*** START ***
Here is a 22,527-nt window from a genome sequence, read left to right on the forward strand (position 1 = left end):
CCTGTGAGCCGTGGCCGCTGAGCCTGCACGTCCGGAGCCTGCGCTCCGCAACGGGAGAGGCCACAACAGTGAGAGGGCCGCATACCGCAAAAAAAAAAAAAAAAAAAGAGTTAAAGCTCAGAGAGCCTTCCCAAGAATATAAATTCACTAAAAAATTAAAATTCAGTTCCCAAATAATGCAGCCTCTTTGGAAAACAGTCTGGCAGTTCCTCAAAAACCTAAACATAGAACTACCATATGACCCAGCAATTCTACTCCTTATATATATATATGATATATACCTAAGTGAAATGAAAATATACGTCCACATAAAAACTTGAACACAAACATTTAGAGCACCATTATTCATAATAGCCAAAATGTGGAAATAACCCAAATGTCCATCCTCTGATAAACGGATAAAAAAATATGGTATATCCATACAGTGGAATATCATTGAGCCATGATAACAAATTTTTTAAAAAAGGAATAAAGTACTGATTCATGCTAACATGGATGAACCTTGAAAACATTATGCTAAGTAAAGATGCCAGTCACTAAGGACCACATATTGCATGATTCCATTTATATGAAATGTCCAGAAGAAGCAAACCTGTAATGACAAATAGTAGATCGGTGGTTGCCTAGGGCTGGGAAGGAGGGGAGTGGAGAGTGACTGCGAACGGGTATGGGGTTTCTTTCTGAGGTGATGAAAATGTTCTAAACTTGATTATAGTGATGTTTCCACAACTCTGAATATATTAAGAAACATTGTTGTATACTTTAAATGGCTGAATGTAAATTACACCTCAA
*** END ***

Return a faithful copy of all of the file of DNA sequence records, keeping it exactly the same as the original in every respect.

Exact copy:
Here is a 22,527-nt window from a genome sequence, read left to right on the forward strand (position 1 = left end):
CCTGTGAGCCGTGGCCGCTGAGCCTGCACGTCCGGAGCCTGCGCTCCGCAACGGGAGAGGCCACAACAGTGAGAGGGCCGCATACCGCAAAAAAAAAAAAAAAAAAAGAGTTAAAGCTCAGAGAGCCTTCCCAAGAATATAAATTCACTAAAAAATTAAAATTCAGTTCCCAAATAATGCAGCCTCTTTGGAAAACAGTCTGGCAGTTCCTCAAAAACCTAAACATAGAACTACCATATGACCCAGCAATTCTACTCCTTATATATATATATGATATATACCTAAGTGAAATGAAAATATACGTCCACATAAAAACTTGAACACAAACATTTAGAGCACCATTATTCATAATAGCCAAAATGTGGAAATAACCCAAATGTCCATCCTCTGATAAACGGATAAAAAAATATGGTATATCCATACAGTGGAATATCATTGAGCCATGATAACAAATTTTTTAAAAAAGGAATAAAGTACTGATTCATGCTAACATGGATGAACCTTGAAAACATTATGCTAAGTAAAGATGCCAGTCACTAAGGACCACATATTGCATGATTCCATTTATATGAAATGTCCAGAAGAAGCAAACCTGTAATGACAAATAGTAGATCGGTGGTTGCCTAGGGCTGGGAAGGAGGGGAGTGGAGAGTGACTGCGAACGGGTATGGGGTTTCTTTCTGAGGTGATGAAAATGTTCTAAACTTGATTATAGTGATGTTTCCACAACTCTGAATATATTAAGAAACATTGTTGTATACTTTAAATGGCTGAATGTAAATTACACCTCAA